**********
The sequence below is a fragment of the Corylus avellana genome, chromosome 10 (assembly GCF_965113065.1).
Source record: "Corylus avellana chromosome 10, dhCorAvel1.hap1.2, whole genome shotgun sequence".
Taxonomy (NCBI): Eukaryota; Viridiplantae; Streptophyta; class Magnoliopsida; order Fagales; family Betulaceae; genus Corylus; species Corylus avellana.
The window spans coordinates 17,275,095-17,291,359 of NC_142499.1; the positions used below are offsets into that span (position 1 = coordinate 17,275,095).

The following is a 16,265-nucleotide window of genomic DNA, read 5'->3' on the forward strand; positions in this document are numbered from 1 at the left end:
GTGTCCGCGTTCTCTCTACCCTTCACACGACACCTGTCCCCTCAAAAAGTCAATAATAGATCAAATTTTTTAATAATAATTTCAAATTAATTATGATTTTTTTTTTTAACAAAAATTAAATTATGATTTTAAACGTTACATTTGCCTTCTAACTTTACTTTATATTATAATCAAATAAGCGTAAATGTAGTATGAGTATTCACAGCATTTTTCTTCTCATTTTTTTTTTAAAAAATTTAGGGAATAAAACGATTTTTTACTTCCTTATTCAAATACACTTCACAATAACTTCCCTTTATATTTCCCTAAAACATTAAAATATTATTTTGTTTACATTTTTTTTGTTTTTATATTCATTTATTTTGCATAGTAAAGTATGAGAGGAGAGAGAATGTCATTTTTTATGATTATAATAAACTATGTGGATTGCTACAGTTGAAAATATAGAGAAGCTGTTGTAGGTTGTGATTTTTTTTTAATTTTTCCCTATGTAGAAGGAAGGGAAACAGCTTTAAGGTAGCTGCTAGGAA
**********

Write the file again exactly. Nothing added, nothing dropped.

The sequence below is a fragment of the Corylus avellana genome, chromosome 10 (assembly GCF_965113065.1).
Source record: "Corylus avellana chromosome 10, dhCorAvel1.hap1.2, whole genome shotgun sequence".
Taxonomy (NCBI): Eukaryota; Viridiplantae; Streptophyta; class Magnoliopsida; order Fagales; family Betulaceae; genus Corylus; species Corylus avellana.
The window spans coordinates 17,275,095-17,291,359 of NC_142499.1; the positions used below are offsets into that span (position 1 = coordinate 17,275,095).

The following is a 16,265-nucleotide window of genomic DNA, read 5'->3' on the forward strand; positions in this document are numbered from 1 at the left end:
GTGTCCGCGTTCTCTCTACCCTTCACACGACACCTGTCCCCTCAAAAAGTCAATAATAGATCAAATTTTTTAATAATAATTTCAAATTAATTATGATTTTTTTTTTTAACAAAAATTAAATTATGATTTTAAACGTTACATTTGCCTTCTAACTTTACTTTATATTATAATCAAATAAGCGTAAATGTAGTATGAGTATTCACAGCATTTTTCTTCTCATTTTTTTTTTAAAAAATTTAGGGAATAAAACGATTTTTTACTTCCTTATTCAAATACACTTCACAATAACTTCCCTTTATATTTCCCTAAAACATTAAAATATTATTTTGTTTACATTTTTTTTGTTTTTATATTCATTTATTTTGCATAGTAAAGTATGAGAGGAGAGAGAATGTCATTTTTTATGATTATAATAAACTATGTGGATTGCTACAGTTGAAAATATAGAGAAGCTGTTGTAGGTTGTGATTTTTTTTTAATTTTTCCCTATGTAGAAGGAAGGGAAACAGCTTTAAGGTAGCTGCTAGGAA